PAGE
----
This morning, I was introduced to Nadav Kander, the Israeli-born, London-based photographer of international renown whose work has taken him from his beginnings in Johannesburg to the banks of the Yangtze, Chernobyl, the Arctic Circle and even to the administration of US President Barack Obama. His photography is impressive in its diversity, in the array of moods he captures in his landscape and portrait images, and also in his interaction with his subjects.
Take a look at these two portraits of Barack Obama. In the first, he appears pensive and communicative. In the second, he is focused, formal and forceful, an authoritative antithesis to the first photograph. Combined, they exhibit the qualities required of a world leader, and yet they are profoundly different in their tone.
We come next to the Arctic Circle. Conventional photography in this region tends to focus on curiosities, such as wildlife and icebergs, shot to illustrate the brilliant white of the landscape. Kander’s photographs are a world away from this. (Click to the Arctic Circle section.) They are bleak, dull expanses of ice, accentuating nothing but the overwhelming loneliness of the area. It’s actually a very refreshing, unique perspective. “Stillness” is the word into which Kander condensed his experience, although he might equally have described it as “gloom”. And the work is still extraordinary, even without the curiosities.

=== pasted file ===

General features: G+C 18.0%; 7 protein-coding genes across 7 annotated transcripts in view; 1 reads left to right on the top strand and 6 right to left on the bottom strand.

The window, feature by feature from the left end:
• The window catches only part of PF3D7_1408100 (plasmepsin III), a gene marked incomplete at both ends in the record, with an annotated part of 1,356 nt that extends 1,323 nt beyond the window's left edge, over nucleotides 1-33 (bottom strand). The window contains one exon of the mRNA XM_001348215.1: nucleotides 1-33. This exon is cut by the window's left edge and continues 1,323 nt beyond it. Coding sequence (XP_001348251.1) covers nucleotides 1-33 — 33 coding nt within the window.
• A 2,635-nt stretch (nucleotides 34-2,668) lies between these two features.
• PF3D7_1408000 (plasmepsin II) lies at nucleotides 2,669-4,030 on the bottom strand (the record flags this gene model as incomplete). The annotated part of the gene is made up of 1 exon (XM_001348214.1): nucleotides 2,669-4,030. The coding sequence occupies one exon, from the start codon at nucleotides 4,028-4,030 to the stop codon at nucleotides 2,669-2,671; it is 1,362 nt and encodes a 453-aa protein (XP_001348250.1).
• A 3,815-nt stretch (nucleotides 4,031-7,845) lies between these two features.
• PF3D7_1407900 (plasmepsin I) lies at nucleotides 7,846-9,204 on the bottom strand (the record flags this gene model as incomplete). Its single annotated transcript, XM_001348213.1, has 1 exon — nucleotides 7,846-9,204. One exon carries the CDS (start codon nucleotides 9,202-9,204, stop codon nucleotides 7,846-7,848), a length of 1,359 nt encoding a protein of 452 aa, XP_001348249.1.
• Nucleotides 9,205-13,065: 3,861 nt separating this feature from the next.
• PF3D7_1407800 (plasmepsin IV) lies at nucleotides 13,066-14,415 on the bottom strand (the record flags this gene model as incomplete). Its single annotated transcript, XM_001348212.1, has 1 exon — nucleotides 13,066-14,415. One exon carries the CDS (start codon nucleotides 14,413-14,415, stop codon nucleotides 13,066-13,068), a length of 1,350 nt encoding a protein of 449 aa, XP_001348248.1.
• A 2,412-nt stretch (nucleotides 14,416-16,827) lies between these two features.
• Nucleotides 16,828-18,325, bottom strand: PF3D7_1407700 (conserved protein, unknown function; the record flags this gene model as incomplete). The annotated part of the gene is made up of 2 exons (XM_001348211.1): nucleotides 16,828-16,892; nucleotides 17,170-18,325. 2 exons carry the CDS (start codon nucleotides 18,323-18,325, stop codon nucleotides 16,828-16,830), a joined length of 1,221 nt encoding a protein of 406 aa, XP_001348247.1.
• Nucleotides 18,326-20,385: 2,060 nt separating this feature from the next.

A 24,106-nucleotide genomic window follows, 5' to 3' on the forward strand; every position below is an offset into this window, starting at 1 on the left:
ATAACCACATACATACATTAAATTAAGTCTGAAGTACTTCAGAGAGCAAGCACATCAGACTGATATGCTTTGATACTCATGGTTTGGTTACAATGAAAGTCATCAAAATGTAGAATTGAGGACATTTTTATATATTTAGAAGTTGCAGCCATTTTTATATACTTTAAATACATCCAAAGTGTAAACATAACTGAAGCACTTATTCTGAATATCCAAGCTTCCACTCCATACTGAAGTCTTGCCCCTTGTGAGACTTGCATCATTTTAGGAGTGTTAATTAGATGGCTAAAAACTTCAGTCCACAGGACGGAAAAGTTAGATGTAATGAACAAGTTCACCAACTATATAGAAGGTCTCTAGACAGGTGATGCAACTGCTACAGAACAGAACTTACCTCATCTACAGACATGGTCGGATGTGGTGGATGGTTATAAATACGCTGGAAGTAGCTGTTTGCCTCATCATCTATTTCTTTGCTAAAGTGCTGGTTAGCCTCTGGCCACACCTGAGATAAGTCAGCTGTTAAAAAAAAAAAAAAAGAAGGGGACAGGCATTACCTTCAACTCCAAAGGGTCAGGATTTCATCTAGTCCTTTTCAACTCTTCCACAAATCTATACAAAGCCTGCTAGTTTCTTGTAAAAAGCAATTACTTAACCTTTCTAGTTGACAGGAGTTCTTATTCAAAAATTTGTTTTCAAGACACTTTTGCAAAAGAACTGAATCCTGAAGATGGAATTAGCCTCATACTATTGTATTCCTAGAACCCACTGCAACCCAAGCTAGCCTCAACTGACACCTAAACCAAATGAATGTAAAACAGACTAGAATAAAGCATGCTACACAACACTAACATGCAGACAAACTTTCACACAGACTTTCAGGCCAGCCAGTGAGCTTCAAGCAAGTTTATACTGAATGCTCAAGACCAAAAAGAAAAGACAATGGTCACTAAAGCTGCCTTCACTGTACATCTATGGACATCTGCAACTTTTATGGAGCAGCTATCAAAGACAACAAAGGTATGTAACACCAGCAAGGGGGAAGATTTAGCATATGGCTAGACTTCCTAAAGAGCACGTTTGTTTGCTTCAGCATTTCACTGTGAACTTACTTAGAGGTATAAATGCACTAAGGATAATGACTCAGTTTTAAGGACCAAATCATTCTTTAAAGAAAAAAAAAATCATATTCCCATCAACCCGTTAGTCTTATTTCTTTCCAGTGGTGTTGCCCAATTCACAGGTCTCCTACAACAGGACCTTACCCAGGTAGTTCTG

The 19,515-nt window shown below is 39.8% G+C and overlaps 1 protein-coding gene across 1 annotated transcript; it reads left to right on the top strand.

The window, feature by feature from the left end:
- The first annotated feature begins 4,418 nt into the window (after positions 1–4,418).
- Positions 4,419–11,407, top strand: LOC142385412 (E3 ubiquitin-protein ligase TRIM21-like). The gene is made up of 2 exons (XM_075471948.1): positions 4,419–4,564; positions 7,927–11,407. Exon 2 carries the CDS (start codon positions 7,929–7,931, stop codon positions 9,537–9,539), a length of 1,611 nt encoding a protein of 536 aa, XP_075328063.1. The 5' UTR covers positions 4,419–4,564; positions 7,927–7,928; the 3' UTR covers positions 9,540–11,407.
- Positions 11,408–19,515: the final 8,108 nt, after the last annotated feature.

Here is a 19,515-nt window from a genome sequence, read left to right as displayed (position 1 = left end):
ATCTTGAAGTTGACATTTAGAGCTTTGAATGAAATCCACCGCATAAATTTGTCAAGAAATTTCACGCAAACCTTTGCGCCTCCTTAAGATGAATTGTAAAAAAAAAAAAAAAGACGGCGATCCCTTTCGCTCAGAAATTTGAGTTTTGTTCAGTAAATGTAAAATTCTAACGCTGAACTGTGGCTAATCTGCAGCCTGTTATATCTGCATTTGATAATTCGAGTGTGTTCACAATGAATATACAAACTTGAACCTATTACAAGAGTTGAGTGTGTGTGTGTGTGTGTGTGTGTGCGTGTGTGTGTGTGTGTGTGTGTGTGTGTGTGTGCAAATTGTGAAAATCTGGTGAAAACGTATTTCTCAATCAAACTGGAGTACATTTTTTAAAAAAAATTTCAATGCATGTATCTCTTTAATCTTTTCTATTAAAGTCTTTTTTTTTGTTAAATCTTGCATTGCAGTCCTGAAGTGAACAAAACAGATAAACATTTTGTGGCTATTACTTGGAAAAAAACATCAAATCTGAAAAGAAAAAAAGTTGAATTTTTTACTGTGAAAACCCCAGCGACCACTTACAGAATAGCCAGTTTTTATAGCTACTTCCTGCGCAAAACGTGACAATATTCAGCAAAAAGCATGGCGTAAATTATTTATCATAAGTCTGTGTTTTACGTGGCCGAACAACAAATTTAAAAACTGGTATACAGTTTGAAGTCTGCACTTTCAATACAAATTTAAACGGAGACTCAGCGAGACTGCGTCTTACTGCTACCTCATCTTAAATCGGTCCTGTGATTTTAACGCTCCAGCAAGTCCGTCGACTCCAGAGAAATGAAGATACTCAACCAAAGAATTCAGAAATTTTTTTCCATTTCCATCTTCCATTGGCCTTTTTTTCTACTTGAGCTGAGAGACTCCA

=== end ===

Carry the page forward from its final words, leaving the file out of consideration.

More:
Curiosities abound elsewhere in his work, however. His project on China’s Yangtze river is awash with apparent incongruities, as lavish blocks of flats are depicted with shipyards directly behind. One of the more effective photographs in this collection shows a group of fishermen in the foreground, against a backdrop of a bridge in construction. It neatly symbolises the dependence upon the Yangtze of those who live on its banks, for industry, employment and nourishment. Aside from all of this, it is – of course – beautifully shot.
Have a good look around his fascinating website here.